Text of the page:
Senator Josh Hawley accused the Department of Justice of surveilling Catholics after the acquittal of a Pennsylvania anti-abortion activist whose arrest by the FBI last fall ignited a firestorm among conservatives who believed the DOJ was treating conservative Catholics as an extremist group.
In a more than 7-minute exchange during a Senate Judiciary Committee hearing Wednesday, the Missouri Republican grilled Attorney General Merrick Garland over the DOJ’s handling of a case involving Mark Houck, a Catholic anti-abortion activist. Houck was accused of assaulting a 72-year-old man who was escorting a patient into a Philadelphia Planned Parenthood clinic prior to the 2022 midterm elections.
Houck disputed the allegations but reportedly offered to turn himself in when he learned he was facing charges, Hawley said Wednesday. Instead, FBI agents raided Houck’s home in full riot gear early in the morning of September 24 in front of his wife and children in an incident Pennsylvania gubernatorial nominee Doug Mastriano described at the time as an example of the “continued weaponization of the FBI.”
“They handcuff him, they treat him like they’re arresting Osama bin Laden,” Texas Senator Ted Cruz said after the arrest. “He had volunteered to turn himself in. But this wasn’t law enforcement. This was theater. This was the Biden DOJ saying ‘if you’re our political opponent, we’re sending stormtroopers after you.’ This is disgusting.”
Missouri Republican Senator Josh Hawley (R) accused the Department of Justice under Attorney General Merrick Garland (L) of spying on Catholics. Garland denied the allegations during a hearing on March 1, 2023. Drew Angerer/Chip Somodevilla/Newsweek Photo Illustration/Getty Images
Local prosecutors, however, declined to pursue charges and, earlier this year, Houck was acquitted after less than one hour of jury deliberations. But the damage had been done; Hawley and other conservatives claimed the arrest represented a DOJ bent on targeting political opponents, including anti-abortion activists and Donald Trump. The former president is currently under scrutiny for a number of alleged transgressions including his refusal to return classified documents from his time in the White House to an alleged attempt to overturn the result of the 2020 election.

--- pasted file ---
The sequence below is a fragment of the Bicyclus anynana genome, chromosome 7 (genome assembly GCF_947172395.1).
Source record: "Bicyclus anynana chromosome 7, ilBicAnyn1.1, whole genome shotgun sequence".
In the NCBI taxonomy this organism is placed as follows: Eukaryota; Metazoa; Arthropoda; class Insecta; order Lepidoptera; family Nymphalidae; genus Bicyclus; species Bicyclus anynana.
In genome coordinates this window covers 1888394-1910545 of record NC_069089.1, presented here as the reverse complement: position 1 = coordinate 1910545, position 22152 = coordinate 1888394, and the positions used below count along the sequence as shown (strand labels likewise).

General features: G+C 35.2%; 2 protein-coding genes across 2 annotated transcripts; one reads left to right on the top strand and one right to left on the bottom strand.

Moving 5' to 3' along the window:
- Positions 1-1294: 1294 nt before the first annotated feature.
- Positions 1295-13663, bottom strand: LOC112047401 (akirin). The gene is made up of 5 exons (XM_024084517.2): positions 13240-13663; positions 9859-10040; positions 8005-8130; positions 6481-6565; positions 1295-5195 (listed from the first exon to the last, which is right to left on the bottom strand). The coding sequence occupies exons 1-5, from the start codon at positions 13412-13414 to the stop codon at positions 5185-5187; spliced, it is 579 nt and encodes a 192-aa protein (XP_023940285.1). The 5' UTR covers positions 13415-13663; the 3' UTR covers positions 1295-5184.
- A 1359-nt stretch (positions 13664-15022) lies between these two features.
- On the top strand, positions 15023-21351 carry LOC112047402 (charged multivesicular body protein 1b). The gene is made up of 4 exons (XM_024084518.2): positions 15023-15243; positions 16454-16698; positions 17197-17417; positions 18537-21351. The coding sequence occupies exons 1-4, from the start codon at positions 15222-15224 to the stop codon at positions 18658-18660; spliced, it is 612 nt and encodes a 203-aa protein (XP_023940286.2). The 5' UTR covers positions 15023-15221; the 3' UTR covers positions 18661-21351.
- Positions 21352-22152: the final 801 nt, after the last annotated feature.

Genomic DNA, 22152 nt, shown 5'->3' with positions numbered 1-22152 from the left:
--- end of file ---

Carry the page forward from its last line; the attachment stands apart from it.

“You used an unbelievable show of force with guns that I note liberals usually decry,” Hawley told Garland on Wednesday. “You’re supposed to hate long guns and assault-style weapons but you’re happy to deploy them against Catholics and innocent children. And then you haul them into court for a jury to acquit them in one hour. I just suggest to you that that is a disgraceful performance by your justice department and a disgraceful use of resources.”
Newsweek reached out to Hawley’s office and the Department of Justice for comment.
Garland denied the allegations, saying the DOJ does not target any group based on their political or religious views and that the FBI agents who made the arrest disputed Houck’s account of how the day’s events played out.
“We have a rule against investigations based on First Amendment activity and Catholic churches are obviously First Amendment,” Garland said.
Some conservatives, however, have claimed the DOJ has exhibited political bias in what it hasn’t investigated, particularly a seeming lack of attention toward a spike of attacks toward churches and “crisis pregnancy centers” after the overturning of Roe v. Wade last summer.
During Wednesday’s hearing, Hawley cited a January 23 memo from the FBI field office in Richmond, Virginia obtained by conservative outlet Uncover D.C. earlier this winter. The memo connected a conservative catholic movement to return to the Latin Mass, which has underscored a larger philosophic rift that has emerged in recent years among practicing Catholics.
A subset of those who have embraced the movement, the memo claims, include conservative activists as well as white nationalists, the latter of which groups like the Southern Poverty Law Center claim have begun to make up a growing subset of the conservative Catholic movement.
Religious extremist and white nationalist organizations have also become the subject of elevated scrutiny by Garland’s Justice Department amid a spike in violence on communities of color as well as attacks on U.S. infrastructure.
To mitigate the apparent likelihood for violence, the memo suggested “the exploration of new avenues for tripwire and source development against traditionalist Catholics,” including those who favor the Latin Mass—a move critics have described as an overbearing assault on religious freedom.
Garland decried the “appalling” memo during Wednesday’s hearing, saying the agency “does not do investigations based on religion” and noted the agency was now investigating its publication.
While Garland denied having informants within the Catholic Church, Hawley, it seemed, was unconvinced.
“Apparently on your watch, this Justice Department is targeting Catholics, targeting people of faith specifically, for their faith views,” said Hawley. “And Mr. Attorney General, I’ll just say to you, it’s a disgrace.”